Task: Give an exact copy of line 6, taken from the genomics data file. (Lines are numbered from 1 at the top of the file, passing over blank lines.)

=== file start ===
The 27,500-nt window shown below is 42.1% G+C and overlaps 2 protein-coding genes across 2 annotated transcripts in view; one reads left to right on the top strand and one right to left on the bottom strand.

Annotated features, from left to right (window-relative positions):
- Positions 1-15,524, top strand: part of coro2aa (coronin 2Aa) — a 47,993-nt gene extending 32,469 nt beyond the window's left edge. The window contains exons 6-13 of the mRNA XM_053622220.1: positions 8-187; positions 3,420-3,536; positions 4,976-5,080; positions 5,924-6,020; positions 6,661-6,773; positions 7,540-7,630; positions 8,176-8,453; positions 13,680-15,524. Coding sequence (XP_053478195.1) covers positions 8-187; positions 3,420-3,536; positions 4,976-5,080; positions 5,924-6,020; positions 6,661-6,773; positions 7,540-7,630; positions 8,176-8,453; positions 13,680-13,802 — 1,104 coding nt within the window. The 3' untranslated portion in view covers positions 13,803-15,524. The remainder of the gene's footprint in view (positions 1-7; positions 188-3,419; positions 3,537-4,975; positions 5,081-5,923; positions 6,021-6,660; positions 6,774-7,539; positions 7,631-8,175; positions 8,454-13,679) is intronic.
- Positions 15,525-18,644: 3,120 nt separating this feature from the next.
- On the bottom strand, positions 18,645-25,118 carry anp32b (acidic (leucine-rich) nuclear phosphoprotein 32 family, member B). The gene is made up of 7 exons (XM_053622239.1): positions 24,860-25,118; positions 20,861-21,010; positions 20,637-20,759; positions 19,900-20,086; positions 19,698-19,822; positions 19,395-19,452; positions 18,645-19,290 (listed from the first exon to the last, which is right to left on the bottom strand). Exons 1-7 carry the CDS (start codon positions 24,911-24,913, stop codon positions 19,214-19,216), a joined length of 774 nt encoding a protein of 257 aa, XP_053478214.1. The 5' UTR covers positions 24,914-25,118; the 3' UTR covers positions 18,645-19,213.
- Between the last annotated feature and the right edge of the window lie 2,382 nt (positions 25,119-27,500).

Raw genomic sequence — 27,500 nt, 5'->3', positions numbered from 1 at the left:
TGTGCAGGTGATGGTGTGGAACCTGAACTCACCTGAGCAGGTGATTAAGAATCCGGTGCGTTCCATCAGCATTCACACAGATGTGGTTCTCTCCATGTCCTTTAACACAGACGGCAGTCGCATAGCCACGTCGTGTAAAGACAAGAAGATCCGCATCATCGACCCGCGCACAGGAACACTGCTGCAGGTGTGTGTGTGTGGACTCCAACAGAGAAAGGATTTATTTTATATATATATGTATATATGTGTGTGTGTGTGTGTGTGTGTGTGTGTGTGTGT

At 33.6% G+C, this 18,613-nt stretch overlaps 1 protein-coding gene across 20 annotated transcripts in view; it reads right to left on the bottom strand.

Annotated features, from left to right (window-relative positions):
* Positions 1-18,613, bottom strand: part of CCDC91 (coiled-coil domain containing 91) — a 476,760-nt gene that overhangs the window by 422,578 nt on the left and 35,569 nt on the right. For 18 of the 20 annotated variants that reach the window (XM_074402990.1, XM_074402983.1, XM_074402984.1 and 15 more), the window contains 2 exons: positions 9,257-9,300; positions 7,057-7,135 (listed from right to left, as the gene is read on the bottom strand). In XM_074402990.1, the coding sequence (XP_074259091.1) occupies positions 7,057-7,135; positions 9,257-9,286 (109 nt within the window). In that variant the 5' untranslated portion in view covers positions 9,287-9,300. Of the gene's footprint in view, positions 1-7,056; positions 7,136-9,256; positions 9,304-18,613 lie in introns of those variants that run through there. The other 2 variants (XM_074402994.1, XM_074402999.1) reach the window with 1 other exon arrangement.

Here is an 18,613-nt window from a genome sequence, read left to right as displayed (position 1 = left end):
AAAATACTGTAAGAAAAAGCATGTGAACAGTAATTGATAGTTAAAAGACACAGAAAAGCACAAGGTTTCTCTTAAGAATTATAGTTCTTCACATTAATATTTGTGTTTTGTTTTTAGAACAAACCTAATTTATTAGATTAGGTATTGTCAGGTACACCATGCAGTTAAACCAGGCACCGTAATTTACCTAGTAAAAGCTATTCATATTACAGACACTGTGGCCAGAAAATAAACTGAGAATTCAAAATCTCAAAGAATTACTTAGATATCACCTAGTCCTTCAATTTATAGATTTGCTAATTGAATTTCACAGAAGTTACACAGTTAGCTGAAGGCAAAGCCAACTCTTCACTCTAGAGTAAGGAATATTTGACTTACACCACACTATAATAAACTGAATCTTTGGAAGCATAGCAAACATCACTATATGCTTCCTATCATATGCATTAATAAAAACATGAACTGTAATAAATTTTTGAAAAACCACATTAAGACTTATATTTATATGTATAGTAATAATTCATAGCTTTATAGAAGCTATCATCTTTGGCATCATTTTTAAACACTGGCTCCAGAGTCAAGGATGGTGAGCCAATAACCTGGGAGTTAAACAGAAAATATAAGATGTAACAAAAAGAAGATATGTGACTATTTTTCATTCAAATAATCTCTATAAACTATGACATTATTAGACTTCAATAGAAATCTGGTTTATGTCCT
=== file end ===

- Between the last annotated feature and the right edge of the window lie 2,382 nt (positions 25,119-27,500).